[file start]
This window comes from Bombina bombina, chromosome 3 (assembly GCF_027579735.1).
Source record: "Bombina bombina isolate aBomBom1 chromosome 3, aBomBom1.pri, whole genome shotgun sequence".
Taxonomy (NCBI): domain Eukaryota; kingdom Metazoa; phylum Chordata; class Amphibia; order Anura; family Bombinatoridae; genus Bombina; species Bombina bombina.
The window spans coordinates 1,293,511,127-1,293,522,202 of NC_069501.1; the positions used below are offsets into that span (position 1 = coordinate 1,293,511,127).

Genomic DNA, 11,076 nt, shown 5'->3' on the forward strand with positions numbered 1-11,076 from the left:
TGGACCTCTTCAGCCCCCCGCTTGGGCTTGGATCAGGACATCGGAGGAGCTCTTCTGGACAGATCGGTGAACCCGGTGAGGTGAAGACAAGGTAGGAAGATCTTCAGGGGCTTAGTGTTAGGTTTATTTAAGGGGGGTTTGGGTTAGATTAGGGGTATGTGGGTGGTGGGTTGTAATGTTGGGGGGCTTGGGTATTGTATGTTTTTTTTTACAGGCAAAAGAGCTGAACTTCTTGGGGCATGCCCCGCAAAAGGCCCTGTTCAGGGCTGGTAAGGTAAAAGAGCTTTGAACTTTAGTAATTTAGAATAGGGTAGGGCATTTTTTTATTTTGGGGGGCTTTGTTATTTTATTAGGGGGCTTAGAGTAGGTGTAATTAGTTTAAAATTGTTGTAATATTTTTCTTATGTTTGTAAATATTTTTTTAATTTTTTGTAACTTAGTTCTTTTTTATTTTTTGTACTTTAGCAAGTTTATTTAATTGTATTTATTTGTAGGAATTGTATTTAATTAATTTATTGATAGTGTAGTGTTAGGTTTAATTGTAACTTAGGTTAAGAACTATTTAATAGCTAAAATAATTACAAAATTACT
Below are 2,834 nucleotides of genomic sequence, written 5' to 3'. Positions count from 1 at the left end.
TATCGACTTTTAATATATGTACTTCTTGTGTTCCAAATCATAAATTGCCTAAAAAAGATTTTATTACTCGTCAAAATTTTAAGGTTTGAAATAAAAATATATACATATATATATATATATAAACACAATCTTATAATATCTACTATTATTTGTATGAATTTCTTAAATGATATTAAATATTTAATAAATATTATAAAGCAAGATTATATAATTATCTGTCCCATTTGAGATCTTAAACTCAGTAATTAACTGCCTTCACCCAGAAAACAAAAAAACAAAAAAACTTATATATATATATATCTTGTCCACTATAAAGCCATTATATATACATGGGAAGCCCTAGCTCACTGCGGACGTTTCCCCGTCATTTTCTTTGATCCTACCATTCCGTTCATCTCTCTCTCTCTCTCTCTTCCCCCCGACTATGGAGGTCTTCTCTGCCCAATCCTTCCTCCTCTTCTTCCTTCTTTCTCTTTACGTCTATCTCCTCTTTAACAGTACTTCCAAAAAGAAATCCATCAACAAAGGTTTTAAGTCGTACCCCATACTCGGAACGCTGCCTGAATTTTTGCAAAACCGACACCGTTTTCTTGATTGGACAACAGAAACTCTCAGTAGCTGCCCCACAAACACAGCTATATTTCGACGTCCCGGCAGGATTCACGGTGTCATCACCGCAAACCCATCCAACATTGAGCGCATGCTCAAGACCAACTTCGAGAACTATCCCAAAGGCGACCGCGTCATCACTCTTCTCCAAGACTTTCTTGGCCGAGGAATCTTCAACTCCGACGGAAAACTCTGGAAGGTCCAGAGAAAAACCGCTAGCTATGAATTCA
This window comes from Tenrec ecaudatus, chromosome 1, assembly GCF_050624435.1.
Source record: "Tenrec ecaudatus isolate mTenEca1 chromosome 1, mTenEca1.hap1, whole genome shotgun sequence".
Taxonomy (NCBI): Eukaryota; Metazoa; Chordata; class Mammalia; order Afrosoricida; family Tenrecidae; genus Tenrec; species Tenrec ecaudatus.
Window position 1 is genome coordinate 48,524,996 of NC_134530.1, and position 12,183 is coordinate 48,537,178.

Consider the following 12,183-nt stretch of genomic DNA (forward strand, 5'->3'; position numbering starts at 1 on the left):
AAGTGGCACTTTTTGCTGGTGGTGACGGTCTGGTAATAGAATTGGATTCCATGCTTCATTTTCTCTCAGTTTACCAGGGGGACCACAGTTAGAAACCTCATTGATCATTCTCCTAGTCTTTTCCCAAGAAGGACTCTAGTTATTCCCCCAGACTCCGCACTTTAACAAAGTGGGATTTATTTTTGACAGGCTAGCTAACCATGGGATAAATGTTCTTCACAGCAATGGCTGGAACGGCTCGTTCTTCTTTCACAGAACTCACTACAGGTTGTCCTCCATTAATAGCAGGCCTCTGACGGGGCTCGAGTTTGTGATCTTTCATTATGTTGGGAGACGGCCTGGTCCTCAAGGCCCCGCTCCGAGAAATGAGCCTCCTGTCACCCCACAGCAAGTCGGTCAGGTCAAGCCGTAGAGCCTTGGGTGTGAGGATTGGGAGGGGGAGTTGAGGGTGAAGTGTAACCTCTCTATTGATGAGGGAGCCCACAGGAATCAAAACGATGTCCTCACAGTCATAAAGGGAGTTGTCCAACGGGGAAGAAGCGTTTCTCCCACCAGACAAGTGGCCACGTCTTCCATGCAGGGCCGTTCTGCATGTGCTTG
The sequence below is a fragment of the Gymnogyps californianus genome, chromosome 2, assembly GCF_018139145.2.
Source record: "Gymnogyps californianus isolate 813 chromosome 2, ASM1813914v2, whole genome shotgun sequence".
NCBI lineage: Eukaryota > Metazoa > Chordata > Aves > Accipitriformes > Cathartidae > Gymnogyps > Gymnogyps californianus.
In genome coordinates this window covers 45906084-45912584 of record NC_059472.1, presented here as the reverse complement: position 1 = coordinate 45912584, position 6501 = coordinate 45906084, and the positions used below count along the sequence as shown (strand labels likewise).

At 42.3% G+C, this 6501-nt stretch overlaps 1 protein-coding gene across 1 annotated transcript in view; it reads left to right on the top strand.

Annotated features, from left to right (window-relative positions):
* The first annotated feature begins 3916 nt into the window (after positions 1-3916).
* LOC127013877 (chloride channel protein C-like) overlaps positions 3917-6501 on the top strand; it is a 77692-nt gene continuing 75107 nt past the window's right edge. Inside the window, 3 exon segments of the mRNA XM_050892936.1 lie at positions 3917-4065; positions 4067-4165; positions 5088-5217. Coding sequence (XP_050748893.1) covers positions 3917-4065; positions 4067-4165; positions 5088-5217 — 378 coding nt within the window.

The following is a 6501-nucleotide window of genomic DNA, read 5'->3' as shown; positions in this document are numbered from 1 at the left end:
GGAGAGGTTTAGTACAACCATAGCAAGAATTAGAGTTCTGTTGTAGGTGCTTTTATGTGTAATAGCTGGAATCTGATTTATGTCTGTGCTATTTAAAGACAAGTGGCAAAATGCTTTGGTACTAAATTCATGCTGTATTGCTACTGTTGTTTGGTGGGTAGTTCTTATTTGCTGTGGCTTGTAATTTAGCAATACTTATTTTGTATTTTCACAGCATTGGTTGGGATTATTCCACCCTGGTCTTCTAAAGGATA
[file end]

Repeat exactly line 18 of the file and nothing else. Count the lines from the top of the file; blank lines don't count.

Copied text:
In genome coordinates this window covers 45906084-45912584 of record NC_059472.1, presented here as the reverse complement: position 1 = coordinate 45912584, position 6501 = coordinate 45906084, and the positions used below count along the sequence as shown (strand labels likewise).